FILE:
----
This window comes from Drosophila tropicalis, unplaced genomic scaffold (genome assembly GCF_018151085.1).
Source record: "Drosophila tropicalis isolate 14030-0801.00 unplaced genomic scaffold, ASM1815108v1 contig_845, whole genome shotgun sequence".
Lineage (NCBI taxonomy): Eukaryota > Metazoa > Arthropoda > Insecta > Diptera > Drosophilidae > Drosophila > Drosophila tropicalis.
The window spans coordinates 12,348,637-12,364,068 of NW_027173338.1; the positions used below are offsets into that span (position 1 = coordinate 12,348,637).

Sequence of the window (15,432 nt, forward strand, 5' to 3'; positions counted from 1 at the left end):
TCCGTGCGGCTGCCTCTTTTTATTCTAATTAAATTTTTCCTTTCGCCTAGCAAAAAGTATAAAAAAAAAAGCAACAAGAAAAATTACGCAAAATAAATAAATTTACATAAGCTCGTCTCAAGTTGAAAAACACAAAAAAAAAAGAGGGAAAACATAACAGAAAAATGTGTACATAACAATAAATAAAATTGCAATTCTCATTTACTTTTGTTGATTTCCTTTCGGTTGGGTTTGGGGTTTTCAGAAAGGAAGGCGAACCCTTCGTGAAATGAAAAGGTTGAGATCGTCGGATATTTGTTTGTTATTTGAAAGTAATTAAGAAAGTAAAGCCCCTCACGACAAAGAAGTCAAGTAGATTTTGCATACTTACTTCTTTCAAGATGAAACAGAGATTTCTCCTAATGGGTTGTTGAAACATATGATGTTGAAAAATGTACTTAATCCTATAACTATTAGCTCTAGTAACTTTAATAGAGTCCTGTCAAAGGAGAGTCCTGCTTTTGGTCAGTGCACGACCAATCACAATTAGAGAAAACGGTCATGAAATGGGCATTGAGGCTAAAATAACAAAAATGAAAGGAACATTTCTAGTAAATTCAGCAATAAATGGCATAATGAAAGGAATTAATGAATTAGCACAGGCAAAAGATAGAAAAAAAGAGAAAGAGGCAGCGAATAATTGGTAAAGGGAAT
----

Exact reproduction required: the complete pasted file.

This window comes from Drosophila tropicalis, unplaced genomic scaffold (genome assembly GCF_018151085.1).
Source record: "Drosophila tropicalis isolate 14030-0801.00 unplaced genomic scaffold, ASM1815108v1 contig_845, whole genome shotgun sequence".
Lineage (NCBI taxonomy): Eukaryota > Metazoa > Arthropoda > Insecta > Diptera > Drosophilidae > Drosophila > Drosophila tropicalis.
The window spans coordinates 12,348,637-12,364,068 of NW_027173338.1; the positions used below are offsets into that span (position 1 = coordinate 12,348,637).

Sequence of the window (15,432 nt, forward strand, 5' to 3'; positions counted from 1 at the left end):
TCCGTGCGGCTGCCTCTTTTTATTCTAATTAAATTTTTCCTTTCGCCTAGCAAAAAGTATAAAAAAAAAAGCAACAAGAAAAATTACGCAAAATAAATAAATTTACATAAGCTCGTCTCAAGTTGAAAAACACAAAAAAAAAAGAGGGAAAACATAACAGAAAAATGTGTACATAACAATAAATAAAATTGCAATTCTCATTTACTTTTGTTGATTTCCTTTCGGTTGGGTTTGGGGTTTTCAGAAAGGAAGGCGAACCCTTCGTGAAATGAAAAGGTTGAGATCGTCGGATATTTGTTTGTTATTTGAAAGTAATTAAGAAAGTAAAGCCCCTCACGACAAAGAAGTCAAGTAGATTTTGCATACTTACTTCTTTCAAGATGAAACAGAGATTTCTCCTAATGGGTTGTTGAAACATATGATGTTGAAAAATGTACTTAATCCTATAACTATTAGCTCTAGTAACTTTAATAGAGTCCTGTCAAAGGAGAGTCCTGCTTTTGGTCAGTGCACGACCAATCACAATTAGAGAAAACGGTCATGAAATGGGCATTGAGGCTAAAATAACAAAAATGAAAGGAACATTTCTAGTAAATTCAGCAATAAATGGCATAATGAAAGGAATTAATGAATTAGCACAGGCAAAAGATAGAAAAAAAGAGAAAGAGGCAGCGAATAATTGGTAAAGGGAAT